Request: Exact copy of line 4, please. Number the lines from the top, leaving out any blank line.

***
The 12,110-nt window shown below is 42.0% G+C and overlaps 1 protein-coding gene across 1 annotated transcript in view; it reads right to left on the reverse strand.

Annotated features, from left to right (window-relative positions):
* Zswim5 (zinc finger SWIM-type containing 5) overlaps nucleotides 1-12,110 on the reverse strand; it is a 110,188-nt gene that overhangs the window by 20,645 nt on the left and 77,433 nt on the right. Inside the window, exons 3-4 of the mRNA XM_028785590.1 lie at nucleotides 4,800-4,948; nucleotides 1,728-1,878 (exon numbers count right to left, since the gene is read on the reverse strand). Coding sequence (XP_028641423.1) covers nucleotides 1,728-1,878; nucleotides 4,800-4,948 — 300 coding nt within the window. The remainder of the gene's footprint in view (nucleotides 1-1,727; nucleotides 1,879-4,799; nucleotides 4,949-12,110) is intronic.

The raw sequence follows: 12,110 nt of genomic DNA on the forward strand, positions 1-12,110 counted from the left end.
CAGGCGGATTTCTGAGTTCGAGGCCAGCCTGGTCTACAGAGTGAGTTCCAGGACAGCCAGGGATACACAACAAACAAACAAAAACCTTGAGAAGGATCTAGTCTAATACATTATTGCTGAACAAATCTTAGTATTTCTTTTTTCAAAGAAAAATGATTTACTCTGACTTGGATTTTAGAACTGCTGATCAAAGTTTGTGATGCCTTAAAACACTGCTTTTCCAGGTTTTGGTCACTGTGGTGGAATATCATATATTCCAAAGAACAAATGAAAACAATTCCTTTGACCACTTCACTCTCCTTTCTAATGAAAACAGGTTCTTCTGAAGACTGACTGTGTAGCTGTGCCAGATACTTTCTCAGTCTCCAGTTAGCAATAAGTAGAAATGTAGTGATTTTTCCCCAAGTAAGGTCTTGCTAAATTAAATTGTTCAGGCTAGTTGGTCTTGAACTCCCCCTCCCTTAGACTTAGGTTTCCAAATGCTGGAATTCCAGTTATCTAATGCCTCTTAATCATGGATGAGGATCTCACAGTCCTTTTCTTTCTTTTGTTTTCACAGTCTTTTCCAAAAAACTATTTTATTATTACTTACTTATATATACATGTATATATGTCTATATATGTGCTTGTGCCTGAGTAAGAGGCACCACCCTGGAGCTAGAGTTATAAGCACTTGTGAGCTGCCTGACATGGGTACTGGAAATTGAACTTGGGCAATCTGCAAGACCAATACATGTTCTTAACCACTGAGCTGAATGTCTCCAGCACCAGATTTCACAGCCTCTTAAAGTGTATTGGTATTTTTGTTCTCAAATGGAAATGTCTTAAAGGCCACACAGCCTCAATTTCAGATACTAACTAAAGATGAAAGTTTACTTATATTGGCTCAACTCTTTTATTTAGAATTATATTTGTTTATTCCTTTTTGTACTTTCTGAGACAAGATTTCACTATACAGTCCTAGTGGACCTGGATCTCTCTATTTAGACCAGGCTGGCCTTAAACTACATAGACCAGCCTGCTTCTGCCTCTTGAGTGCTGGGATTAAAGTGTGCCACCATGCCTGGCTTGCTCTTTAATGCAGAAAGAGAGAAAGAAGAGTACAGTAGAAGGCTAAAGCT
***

The raw sequence follows: 12,110 nt of genomic DNA on the forward strand, positions 1-12,110 counted from the left end.